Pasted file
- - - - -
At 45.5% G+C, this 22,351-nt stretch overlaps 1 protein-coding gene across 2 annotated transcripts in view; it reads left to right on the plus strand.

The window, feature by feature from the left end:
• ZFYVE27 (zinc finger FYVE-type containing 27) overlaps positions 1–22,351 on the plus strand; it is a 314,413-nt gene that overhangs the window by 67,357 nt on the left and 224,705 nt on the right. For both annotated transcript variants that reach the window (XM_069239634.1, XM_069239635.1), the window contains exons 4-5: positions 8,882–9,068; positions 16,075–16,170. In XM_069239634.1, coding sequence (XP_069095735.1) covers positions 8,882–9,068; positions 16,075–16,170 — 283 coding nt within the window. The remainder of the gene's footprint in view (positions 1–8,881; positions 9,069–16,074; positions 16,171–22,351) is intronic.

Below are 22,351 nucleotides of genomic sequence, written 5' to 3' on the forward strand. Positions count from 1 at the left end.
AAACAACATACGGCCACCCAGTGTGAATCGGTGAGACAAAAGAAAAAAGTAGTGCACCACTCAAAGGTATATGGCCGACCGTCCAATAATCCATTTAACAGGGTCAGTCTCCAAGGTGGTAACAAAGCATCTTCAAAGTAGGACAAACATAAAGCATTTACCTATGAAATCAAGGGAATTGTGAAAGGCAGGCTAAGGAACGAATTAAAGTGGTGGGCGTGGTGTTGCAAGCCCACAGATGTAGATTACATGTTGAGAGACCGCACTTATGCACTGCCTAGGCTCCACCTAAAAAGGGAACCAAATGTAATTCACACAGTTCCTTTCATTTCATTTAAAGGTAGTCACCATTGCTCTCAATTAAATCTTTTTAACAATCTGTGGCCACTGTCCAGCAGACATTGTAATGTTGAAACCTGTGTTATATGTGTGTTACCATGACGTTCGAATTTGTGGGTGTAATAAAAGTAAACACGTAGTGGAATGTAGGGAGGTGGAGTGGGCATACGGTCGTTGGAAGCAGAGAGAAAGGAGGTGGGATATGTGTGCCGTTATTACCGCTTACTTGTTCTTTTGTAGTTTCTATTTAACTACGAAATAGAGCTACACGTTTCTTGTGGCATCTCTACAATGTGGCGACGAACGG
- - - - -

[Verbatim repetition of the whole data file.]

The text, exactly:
At 45.5% G+C, this 22,351-nt stretch overlaps 1 protein-coding gene across 2 annotated transcripts in view; it reads left to right on the plus strand.

The window, feature by feature from the left end:
• ZFYVE27 (zinc finger FYVE-type containing 27) overlaps positions 1–22,351 on the plus strand; it is a 314,413-nt gene that overhangs the window by 67,357 nt on the left and 224,705 nt on the right. For both annotated transcript variants that reach the window (XM_069239634.1, XM_069239635.1), the window contains exons 4-5: positions 8,882–9,068; positions 16,075–16,170. In XM_069239634.1, coding sequence (XP_069095735.1) covers positions 8,882–9,068; positions 16,075–16,170 — 283 coding nt within the window. The remainder of the gene's footprint in view (positions 1–8,881; positions 9,069–16,074; positions 16,171–22,351) is intronic.

Below are 22,351 nucleotides of genomic sequence, written 5' to 3' on the forward strand. Positions count from 1 at the left end.
AAACAACATACGGCCACCCAGTGTGAATCGGTGAGACAAAAGAAAAAAGTAGTGCACCACTCAAAGGTATATGGCCGACCGTCCAATAATCCATTTAACAGGGTCAGTCTCCAAGGTGGTAACAAAGCATCTTCAAAGTAGGACAAACATAAAGCATTTACCTATGAAATCAAGGGAATTGTGAAAGGCAGGCTAAGGAACGAATTAAAGTGGTGGGCGTGGTGTTGCAAGCCCACAGATGTAGATTACATGTTGAGAGACCGCACTTATGCACTGCCTAGGCTCCACCTAAAAAGGGAACCAAATGTAATTCACACAGTTCCTTTCATTTCATTTAAAGGTAGTCACCATTGCTCTCAATTAAATCTTTTTAACAATCTGTGGCCACTGTCCAGCAGACATTGTAATGTTGAAACCTGTGTTATATGTGTGTTACCATGACGTTCGAATTTGTGGGTGTAATAAAAGTAAACACGTAGTGGAATGTAGGGAGGTGGAGTGGGCATACGGTCGTTGGAAGCAGAGAGAAAGGAGGTGGGATATGTGTGCCGTTATTACCGCTTACTTGTTCTTTTGTAGTTTCTATTTAACTACGAAATAGAGCTACACGTTTCTTGTGGCATCTCTACAATGTGGCGACGAACGG